Morning Reading – Saturday, December 19, 2020
I grew up when a man was in the White House who said very simply, the measure of our progress is not whether we add more to the abundance of those who have much, but whether we provide enough for those who have too little. … — it was Franklin Roosevelt.
As for the president, he did not appear at all.
How will I know who’s vaccinated? Will the local papers write up vaccination announcements with black-and-white photos, detailing who got vaccinated, and when, and what makes them and their vaccinations so special?
At this time last year, Disneyland was so busy that on December 27, the park hit capacity and stopped selling tickets or allowing passholders through the gates. This year, it’s a different story.
The suspicious log-in prompted the firm, FireEye, to begin investigating what it ultimately determined to be a highly damaging vulnerability in software used across the government and by many Fortune 500 companies.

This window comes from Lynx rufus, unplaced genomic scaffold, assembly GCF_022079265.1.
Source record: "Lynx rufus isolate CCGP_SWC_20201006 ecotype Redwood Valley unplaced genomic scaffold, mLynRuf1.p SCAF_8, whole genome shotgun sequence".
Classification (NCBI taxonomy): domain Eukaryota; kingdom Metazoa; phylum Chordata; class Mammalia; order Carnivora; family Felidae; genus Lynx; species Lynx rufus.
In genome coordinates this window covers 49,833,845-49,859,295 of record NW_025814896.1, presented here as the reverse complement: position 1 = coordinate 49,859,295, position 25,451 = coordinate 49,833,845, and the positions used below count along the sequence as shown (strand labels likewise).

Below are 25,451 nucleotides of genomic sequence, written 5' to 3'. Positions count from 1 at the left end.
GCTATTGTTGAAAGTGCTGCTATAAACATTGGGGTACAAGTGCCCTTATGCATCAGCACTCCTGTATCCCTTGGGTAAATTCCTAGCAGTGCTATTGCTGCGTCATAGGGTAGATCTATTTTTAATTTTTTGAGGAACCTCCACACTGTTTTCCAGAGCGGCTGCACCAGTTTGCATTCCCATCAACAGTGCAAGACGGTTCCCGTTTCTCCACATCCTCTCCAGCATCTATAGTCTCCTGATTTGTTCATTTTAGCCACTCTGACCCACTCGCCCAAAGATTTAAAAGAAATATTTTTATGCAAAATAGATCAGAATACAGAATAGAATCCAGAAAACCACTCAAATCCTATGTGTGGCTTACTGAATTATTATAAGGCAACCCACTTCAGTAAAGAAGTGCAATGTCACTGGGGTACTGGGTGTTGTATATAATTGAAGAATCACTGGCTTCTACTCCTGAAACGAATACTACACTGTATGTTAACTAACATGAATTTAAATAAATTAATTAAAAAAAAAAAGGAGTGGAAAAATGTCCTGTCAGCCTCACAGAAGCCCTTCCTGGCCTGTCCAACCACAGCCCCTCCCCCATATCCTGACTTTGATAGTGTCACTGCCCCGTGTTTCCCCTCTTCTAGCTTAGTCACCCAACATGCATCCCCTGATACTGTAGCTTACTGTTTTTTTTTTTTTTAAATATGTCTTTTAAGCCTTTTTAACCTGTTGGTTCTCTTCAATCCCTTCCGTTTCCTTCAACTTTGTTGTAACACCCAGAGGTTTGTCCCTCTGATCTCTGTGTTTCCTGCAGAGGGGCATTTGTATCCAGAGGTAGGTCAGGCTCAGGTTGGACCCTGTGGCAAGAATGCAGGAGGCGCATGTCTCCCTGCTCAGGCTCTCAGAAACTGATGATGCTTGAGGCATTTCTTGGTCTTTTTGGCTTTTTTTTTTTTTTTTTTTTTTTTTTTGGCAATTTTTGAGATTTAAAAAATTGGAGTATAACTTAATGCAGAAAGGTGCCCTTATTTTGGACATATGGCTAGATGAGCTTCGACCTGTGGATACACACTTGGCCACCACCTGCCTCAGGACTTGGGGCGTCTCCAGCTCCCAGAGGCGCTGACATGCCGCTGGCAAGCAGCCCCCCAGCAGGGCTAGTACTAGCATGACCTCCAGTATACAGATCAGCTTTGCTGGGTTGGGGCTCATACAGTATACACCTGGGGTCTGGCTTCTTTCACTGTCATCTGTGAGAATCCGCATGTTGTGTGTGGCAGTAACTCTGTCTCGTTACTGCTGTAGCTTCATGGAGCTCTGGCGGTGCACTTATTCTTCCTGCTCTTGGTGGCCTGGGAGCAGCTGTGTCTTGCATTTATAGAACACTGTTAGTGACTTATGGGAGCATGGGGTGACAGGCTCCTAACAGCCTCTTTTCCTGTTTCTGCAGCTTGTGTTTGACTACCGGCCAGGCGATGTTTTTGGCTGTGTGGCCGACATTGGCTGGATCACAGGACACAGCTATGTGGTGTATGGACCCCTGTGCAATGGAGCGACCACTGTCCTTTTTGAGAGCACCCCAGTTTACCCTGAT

This is the core danger of a supply chain attack such as the SolarWinds breach. Attackers get a huge amount of access all at once and can have their pick of the victims while responders are left playing catch up.
Bringing the B61s home would be a first step in openly acknowledging that. It’s long past time that Oppenheimer’s “two scorpions” analogy ceased to apply.
The weird thing about the email-newsletter revolution is not how big it has become but why it is happening now. How did something compiled by churches, clubs and far-flung families for hundreds of years suddenly become a hot, multimillion-dollar, VC-backed industry?
When I met Barry, I said, “Whatever you’re doing, I want to be part of it.” He said, “I don’t deal with clients. That will be your role.” In my blog, I share what I’m learning in real time. There’s always a new topic—cryptocurrency, tariffs, interest rates, the intersection of elections with markets. I try to share my own process.
There are two big areas to this topic. The first is how new technology can capture our important life stories, perhaps in new interactive ways, for the generations to come. The second, more mundane part is dealing with your digital life—how your accounts, files and folders can make it into someone else’s hands.
“I never get tired of it, every day is a fun day,” he told The Post. “What more can you ask from life?”